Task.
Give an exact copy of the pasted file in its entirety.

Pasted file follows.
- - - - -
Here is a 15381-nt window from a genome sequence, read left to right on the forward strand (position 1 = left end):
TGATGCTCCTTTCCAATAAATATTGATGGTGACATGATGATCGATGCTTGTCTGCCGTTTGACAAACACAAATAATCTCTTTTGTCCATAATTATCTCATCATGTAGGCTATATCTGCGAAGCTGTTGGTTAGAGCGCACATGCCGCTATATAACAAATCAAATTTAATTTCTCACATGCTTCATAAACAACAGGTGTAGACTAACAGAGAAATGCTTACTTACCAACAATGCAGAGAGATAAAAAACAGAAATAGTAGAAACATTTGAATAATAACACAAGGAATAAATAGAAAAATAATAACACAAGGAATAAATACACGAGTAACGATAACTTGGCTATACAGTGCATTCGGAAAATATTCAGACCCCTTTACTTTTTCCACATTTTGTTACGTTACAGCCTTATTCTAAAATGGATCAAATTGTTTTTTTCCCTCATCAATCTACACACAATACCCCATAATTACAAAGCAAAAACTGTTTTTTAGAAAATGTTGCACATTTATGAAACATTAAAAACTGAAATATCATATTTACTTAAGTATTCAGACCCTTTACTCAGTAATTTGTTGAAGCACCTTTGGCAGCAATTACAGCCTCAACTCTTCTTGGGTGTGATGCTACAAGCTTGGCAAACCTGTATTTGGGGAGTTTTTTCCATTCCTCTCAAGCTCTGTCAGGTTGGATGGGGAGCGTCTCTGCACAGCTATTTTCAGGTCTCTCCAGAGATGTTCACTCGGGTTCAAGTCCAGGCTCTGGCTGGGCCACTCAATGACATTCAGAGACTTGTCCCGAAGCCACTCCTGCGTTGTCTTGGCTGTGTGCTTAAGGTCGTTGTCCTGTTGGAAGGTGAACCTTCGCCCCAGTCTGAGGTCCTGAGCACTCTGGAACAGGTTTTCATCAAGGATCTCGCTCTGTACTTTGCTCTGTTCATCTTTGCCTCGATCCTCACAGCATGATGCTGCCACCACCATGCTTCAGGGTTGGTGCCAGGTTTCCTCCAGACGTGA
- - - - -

Here is a 15381-nt window from a genome sequence, read left to right on the forward strand (position 1 = left end):
TGATGCTCCTTTCCAATAAATATTGATGGTGACATGATGATCGATGCTTGTCTGCCGTTTGACAAACACAAATAATCTCTTTTGTCCATAATTATCTCATCATGTAGGCTATATCTGCGAAGCTGTTGGTTAGAGCGCACATGCCGCTATATAACAAATCAAATTTAATTTCTCACATGCTTCATAAACAACAGGTGTAGACTAACAGAGAAATGCTTACTTACCAACAATGCAGAGAGATAAAAAACAGAAATAGTAGAAACATTTGAATAATAACACAAGGAATAAATAGAAAAATAATAACACAAGGAATAAATACACGAGTAACGATAACTTGGCTATACAGTGCATTCGGAAAATATTCAGACCCCTTTACTTTTTCCACATTTTGTTACGTTACAGCCTTATTCTAAAATGGATCAAATTGTTTTTTTCCCTCATCAATCTACACACAATACCCCATAATTACAAAGCAAAAACTGTTTTTTAGAAAATGTTGCACATTTATGAAACATTAAAAACTGAAATATCATATTTACTTAAGTATTCAGACCCTTTACTCAGTAATTTGTTGAAGCACCTTTGGCAGCAATTACAGCCTCAACTCTTCTTGGGTGTGATGCTACAAGCTTGGCAAACCTGTATTTGGGGAGTTTTTTCCATTCCTCTCAAGCTCTGTCAGGTTGGATGGGGAGCGTCTCTGCACAGCTATTTTCAGGTCTCTCCAGAGATGTTCACTCGGGTTCAAGTCCAGGCTCTGGCTGGGCCACTCAATGACATTCAGAGACTTGTCCCGAAGCCACTCCTGCGTTGTCTTGGCTGTGTGCTTAAGGTCGTTGTCCTGTTGGAAGGTGAACCTTCGCCCCAGTCTGAGGTCCTGAGCACTCTGGAACAGGTTTTCATCAAGGATCTCGCTCTGTACTTTGCTCTGTTCATCTTTGCCTCGATCCTCACAGCATGATGCTGCCACCACCATGCTTCAGGGTTGGTGCCAGGTTTCCTCCAGACGTGA